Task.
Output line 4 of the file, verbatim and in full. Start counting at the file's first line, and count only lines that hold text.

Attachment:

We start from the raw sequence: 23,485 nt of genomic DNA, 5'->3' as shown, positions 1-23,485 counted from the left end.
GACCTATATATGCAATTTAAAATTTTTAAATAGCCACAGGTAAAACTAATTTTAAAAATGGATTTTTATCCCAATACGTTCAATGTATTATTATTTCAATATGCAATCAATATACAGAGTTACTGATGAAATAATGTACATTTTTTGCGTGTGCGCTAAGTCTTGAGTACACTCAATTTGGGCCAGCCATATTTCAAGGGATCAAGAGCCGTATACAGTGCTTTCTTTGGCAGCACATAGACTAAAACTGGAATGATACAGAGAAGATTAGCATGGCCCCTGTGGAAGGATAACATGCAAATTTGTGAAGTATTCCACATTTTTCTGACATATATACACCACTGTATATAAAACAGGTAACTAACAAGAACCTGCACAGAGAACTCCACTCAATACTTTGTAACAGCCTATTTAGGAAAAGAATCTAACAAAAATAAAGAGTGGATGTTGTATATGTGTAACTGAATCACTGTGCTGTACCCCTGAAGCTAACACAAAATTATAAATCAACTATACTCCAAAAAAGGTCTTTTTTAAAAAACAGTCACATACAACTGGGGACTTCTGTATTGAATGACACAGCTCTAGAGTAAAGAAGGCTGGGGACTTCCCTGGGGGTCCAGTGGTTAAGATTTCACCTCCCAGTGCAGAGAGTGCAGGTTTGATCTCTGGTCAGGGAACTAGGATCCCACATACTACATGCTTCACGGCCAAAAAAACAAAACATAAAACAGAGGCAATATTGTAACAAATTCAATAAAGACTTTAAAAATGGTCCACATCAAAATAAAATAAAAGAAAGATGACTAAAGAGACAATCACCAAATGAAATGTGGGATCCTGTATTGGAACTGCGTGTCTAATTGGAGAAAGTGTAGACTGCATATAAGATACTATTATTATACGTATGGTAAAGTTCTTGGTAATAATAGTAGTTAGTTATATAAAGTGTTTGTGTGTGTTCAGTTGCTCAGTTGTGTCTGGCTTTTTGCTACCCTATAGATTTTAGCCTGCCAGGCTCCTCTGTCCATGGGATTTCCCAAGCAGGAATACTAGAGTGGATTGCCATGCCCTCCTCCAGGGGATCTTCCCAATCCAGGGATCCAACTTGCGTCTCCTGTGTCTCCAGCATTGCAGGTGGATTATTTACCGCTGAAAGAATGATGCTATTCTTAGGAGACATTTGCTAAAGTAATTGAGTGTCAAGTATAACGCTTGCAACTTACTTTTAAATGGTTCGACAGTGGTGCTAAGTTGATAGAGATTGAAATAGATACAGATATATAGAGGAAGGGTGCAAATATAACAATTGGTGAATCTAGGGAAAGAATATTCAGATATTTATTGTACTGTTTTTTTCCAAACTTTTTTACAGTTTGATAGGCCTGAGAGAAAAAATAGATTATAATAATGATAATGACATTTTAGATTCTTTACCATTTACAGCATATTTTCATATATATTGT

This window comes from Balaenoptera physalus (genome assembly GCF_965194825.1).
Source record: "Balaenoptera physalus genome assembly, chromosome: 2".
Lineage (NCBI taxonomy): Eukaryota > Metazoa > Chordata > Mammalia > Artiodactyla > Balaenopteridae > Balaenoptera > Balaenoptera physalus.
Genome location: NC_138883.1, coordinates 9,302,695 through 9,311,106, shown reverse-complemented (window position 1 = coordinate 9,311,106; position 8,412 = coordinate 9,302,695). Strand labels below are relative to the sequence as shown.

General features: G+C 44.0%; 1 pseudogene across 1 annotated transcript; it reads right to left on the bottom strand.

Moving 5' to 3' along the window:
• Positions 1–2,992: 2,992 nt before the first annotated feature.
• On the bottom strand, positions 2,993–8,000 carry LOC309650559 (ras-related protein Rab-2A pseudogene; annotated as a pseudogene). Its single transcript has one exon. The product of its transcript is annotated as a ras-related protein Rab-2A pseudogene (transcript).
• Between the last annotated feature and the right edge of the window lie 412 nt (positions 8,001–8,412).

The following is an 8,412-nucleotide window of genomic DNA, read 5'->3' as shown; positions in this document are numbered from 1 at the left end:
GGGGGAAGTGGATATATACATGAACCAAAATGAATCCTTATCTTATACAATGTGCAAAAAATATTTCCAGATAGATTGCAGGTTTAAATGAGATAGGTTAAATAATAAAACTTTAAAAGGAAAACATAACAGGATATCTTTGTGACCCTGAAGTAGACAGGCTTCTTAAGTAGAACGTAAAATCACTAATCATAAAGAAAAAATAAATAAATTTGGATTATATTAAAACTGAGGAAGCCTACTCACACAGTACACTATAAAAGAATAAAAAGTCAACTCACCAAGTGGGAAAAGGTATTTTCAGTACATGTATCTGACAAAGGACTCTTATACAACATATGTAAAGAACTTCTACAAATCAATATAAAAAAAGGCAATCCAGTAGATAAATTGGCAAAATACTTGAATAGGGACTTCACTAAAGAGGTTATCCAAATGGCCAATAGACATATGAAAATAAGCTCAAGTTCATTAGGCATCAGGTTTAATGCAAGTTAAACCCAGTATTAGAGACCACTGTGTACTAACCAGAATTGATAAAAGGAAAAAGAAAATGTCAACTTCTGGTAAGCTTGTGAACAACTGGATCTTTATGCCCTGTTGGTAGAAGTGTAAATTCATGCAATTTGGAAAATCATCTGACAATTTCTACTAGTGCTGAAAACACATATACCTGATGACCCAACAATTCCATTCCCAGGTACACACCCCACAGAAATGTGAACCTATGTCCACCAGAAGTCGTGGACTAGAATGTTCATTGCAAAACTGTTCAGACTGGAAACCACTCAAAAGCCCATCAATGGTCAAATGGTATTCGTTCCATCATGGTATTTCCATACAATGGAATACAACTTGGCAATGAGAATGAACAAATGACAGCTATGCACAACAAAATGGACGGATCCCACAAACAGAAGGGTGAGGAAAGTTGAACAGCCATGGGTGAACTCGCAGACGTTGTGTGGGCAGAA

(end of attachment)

Source record: "Balaenoptera physalus genome assembly, chromosome: 2".